The Student Success Playbook

The Student Success Playbook

14 recommendations to improve student outcomes and ensure financial sustainability across the next decade

American higher education has enjoyed a multidecade-long enrollment expansion that may soon come to an end. American birth rates that stagnated in the 2000s fell precipitously during the Great Recession and have yet to recover. While the full impact of demographic contraction remains to be seen, smart colleges and universities are taking measures now to prepare.


Forecasted Change in College-Going High School Graduates from 2019-2029 (Adapted from Grawe (2018))
Circles represent the US Census Metropolitan Statistical Areas for the corresponding cities. Some states with smaller populations have been merged to create a sufficient sample size for forecasting

We appropriately think about student attrition as a manifestation of unfulfilled ambitions, yet we rarely consider the financial impact to the school.

The recommendations in this report aim to help you and your leadership team reshape your student success strategy in preparation for the anticipated enrollment downturn of the 2020s. What follows is summative insight and guidance from hundreds of EAB researchers and in-field practitioners gathered over the last decade. Thriving in the years to come will require institutions to reshape their enrollment strategies, and to bring student retention back into this conversation.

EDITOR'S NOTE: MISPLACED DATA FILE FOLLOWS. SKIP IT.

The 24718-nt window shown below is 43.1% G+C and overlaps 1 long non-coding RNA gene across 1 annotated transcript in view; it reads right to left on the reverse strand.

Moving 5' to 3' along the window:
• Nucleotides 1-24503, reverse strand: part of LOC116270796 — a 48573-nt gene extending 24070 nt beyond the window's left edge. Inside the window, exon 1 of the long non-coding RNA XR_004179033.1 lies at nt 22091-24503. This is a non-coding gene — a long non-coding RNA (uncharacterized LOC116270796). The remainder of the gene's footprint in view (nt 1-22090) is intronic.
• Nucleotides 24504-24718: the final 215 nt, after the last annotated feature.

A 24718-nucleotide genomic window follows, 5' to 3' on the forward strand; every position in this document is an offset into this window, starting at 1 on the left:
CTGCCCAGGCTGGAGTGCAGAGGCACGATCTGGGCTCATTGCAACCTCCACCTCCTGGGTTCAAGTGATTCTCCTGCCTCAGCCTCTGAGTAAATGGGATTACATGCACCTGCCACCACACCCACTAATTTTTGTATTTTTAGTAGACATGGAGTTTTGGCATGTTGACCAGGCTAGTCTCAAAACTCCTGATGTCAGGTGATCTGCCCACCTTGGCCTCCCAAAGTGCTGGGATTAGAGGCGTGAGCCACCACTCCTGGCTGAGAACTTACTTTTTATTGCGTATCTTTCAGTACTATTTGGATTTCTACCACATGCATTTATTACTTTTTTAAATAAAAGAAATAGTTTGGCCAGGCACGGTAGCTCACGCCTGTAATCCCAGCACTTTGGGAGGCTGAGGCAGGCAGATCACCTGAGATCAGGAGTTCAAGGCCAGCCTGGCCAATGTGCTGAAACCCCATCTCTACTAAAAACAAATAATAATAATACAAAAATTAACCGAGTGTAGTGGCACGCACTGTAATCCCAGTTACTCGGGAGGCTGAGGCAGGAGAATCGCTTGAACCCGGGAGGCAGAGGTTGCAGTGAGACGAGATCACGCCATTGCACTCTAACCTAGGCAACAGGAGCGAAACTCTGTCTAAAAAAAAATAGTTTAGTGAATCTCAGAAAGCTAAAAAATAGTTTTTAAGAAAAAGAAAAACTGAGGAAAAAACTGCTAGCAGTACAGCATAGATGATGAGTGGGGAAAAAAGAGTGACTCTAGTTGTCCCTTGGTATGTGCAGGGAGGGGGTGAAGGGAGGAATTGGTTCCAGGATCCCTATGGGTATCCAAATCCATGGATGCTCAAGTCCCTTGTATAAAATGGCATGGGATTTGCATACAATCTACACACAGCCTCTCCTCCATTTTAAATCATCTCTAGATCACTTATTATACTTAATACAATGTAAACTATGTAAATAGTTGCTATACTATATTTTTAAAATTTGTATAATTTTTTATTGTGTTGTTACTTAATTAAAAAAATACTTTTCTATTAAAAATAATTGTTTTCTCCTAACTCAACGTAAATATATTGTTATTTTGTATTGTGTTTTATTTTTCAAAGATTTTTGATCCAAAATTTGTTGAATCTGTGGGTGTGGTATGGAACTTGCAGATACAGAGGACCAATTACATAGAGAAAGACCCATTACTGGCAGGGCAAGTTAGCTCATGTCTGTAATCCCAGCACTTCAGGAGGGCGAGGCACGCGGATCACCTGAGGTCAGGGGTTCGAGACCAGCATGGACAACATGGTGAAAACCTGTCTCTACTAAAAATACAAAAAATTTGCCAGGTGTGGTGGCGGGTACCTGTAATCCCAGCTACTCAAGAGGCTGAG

Thinking about students as consumers can serve as a useful and provocative teaching metaphor. Are there business practices around maintaining customer relationships that can be applied to student retention? How can they be applied in an ethical way that works in the best interest of the students we serve? What new investments would we make to achieve our enrollment, retention, and completion goals? Through this metaphor, we seek only to push your thinking in new ways and spark productive debate.


Part 1: Student Success Management

In the first part of the playbook, we look at how student success practices and policies can value the student as a consumer in the same way that a business might value high-end recurring clients. This section invites readers to ask, “If higher education is a product and students are its consumers, are we doing everything we can to bring them back for another year?”

In this section, we will walk through how to:

  • Eliminate registration and financial barriers
  • Support students with technology-enabled advising
  • Build belonging and academic confidence

Part 2: Delivering a return on education

In the second part of the playbook, we explore student success practices and policies that honor the students as consumers by respecting the cost they pay for our product and increasing the value they get in return. This section seeks to reduce unnecessary costs and increase the postgraduate value of a degree.

In this section, we will walk through how to:

  • Reduce the number of nonproductive credits
  • Enhance the value of the curriculum